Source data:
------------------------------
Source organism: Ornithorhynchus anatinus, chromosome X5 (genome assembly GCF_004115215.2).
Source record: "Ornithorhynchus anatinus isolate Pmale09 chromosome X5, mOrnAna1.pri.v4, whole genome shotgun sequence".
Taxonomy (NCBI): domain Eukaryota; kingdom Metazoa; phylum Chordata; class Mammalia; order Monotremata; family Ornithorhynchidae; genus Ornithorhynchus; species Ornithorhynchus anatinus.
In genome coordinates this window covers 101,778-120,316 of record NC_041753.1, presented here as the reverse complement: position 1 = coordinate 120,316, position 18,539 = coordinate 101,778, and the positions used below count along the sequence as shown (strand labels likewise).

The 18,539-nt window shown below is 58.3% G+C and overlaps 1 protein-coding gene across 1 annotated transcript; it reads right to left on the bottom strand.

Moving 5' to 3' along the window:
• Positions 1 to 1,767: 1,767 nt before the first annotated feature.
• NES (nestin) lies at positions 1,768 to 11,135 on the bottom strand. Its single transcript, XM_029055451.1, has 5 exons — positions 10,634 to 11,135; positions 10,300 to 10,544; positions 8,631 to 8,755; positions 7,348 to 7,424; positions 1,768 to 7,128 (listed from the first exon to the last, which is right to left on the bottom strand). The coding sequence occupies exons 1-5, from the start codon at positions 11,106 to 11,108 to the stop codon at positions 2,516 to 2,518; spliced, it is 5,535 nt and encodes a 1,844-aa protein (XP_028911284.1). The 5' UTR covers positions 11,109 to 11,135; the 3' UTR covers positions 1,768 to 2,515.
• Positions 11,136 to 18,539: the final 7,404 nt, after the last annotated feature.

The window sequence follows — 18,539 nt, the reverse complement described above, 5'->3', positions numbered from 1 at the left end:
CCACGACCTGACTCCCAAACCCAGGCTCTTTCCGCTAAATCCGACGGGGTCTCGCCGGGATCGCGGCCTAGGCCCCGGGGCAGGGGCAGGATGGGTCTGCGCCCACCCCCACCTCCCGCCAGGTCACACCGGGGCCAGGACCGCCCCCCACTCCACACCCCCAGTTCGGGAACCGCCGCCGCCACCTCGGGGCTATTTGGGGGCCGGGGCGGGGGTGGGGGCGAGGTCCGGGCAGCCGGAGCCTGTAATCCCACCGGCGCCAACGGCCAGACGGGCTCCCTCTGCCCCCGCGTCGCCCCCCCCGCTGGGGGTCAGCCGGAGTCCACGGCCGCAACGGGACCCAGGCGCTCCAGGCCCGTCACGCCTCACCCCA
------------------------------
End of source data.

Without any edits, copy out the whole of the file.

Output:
Source organism: Ornithorhynchus anatinus, chromosome X5 (genome assembly GCF_004115215.2).
Source record: "Ornithorhynchus anatinus isolate Pmale09 chromosome X5, mOrnAna1.pri.v4, whole genome shotgun sequence".
Taxonomy (NCBI): domain Eukaryota; kingdom Metazoa; phylum Chordata; class Mammalia; order Monotremata; family Ornithorhynchidae; genus Ornithorhynchus; species Ornithorhynchus anatinus.
In genome coordinates this window covers 101,778-120,316 of record NC_041753.1, presented here as the reverse complement: position 1 = coordinate 120,316, position 18,539 = coordinate 101,778, and the positions used below count along the sequence as shown (strand labels likewise).

The 18,539-nt window shown below is 58.3% G+C and overlaps 1 protein-coding gene across 1 annotated transcript; it reads right to left on the bottom strand.

Moving 5' to 3' along the window:
• Positions 1 to 1,767: 1,767 nt before the first annotated feature.
• NES (nestin) lies at positions 1,768 to 11,135 on the bottom strand. Its single transcript, XM_029055451.1, has 5 exons — positions 10,634 to 11,135; positions 10,300 to 10,544; positions 8,631 to 8,755; positions 7,348 to 7,424; positions 1,768 to 7,128 (listed from the first exon to the last, which is right to left on the bottom strand). The coding sequence occupies exons 1-5, from the start codon at positions 11,106 to 11,108 to the stop codon at positions 2,516 to 2,518; spliced, it is 5,535 nt and encodes a 1,844-aa protein (XP_028911284.1). The 5' UTR covers positions 11,109 to 11,135; the 3' UTR covers positions 1,768 to 2,515.
• Positions 11,136 to 18,539: the final 7,404 nt, after the last annotated feature.

The window sequence follows — 18,539 nt, the reverse complement described above, 5'->3', positions numbered from 1 at the left end:
CCACGACCTGACTCCCAAACCCAGGCTCTTTCCGCTAAATCCGACGGGGTCTCGCCGGGATCGCGGCCTAGGCCCCGGGGCAGGGGCAGGATGGGTCTGCGCCCACCCCCACCTCCCGCCAGGTCACACCGGGGCCAGGACCGCCCCCCACTCCACACCCCCAGTTCGGGAACCGCCGCCGCCACCTCGGGGCTATTTGGGGGCCGGGGCGGGGGTGGGGGCGAGGTCCGGGCAGCCGGAGCCTGTAATCCCACCGGCGCCAACGGCCAGACGGGCTCCCTCTGCCCCCGCGTCGCCCCCCCCGCTGGGGGTCAGCCGGAGTCCACGGCCGCAACGGGACCCAGGCGCTCCAGGCCCGTCACGCCTCACCCCA